13 March 1998
Ryobi, a leading producer of outdoor power equipment, will testify at the California Air Resources Board's (ARB) 26 March 1998, meeting in support of stricter exhaust emission standards for lawn and garden equipment. At its March meeting the ARB will act on a staff proposal to reduce pollutants from gas powered lawn mowers, portable trimmers and blowers by as much as 70% by the year 2000.
"Ryobi supports clean air regulations for lawn and garden equipment in California," said Singh Suchdev, chief operating officer of Ryobi Outdoor Products. "And we encourage the ARB to act promptly to finalize their regulations. While others in our industry try to weaken and delay the rules, we think they are good for California and good for business."
Ryobi pioneered cleaner running engines for trimmers and blowers with the introduction of the world's first hand-held 4-cycle engine in 1994. Because of the success of this technology, Ryobi has stood apart from industry trade associations, such as the Portable Power Equipment Manufacturers Association (PPEMA), which oppose the next round of ARB clean air regulations.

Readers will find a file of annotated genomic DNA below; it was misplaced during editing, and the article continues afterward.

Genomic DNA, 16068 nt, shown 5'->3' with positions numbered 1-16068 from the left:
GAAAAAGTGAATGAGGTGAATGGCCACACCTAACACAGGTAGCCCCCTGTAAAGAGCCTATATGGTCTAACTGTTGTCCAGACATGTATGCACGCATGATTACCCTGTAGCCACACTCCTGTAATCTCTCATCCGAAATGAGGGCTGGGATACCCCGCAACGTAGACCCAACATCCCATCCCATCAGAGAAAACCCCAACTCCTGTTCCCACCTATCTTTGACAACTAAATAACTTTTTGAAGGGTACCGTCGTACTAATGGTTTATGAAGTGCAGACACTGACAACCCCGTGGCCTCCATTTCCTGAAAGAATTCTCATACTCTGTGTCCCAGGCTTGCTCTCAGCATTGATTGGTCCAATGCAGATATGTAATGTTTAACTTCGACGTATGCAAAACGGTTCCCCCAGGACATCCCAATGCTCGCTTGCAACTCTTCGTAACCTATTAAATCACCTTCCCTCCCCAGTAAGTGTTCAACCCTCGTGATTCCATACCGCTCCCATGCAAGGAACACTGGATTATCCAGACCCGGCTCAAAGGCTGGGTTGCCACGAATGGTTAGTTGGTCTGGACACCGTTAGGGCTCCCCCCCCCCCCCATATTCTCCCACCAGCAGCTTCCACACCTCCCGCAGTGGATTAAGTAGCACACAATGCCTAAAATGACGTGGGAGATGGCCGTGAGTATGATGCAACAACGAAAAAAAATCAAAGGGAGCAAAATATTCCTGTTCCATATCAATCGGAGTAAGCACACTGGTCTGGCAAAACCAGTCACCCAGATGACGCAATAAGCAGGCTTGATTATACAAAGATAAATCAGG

"PPEMA represents just one segment of our industry, and they don't speak for companies like Ryobi that have invested heavily in cleaner running engines," said Mr. Suchdev. Ryobi's Director of Public Relations, Frank Coots, added, "The big difference between Ryobi and PPEMA is that Ryobi invests in developing new technology and meeting the air regulations, while PPEMA and its members invest in lawyers and lobbyists."
Ryobi produces more than 20% of all hand-held engines sold in the United States. Over the next three years, they will introduce a family of new 4-cycle residential and commercial engines, ranging in size from 26cc to 60cc displacement and at price points in line with today's products.
"Our engines will power a wide range of portable equipment like grass trimmers, brush cutters, leaf blowers, generators and other tools," said Coots. "While we think we are the best, we are not the only manufacturer that produces cleaner running engines. So, it is simply misleading for PPEMA to claim, as they have recently, that all hand-held gas powered outdoor products will be banned from California."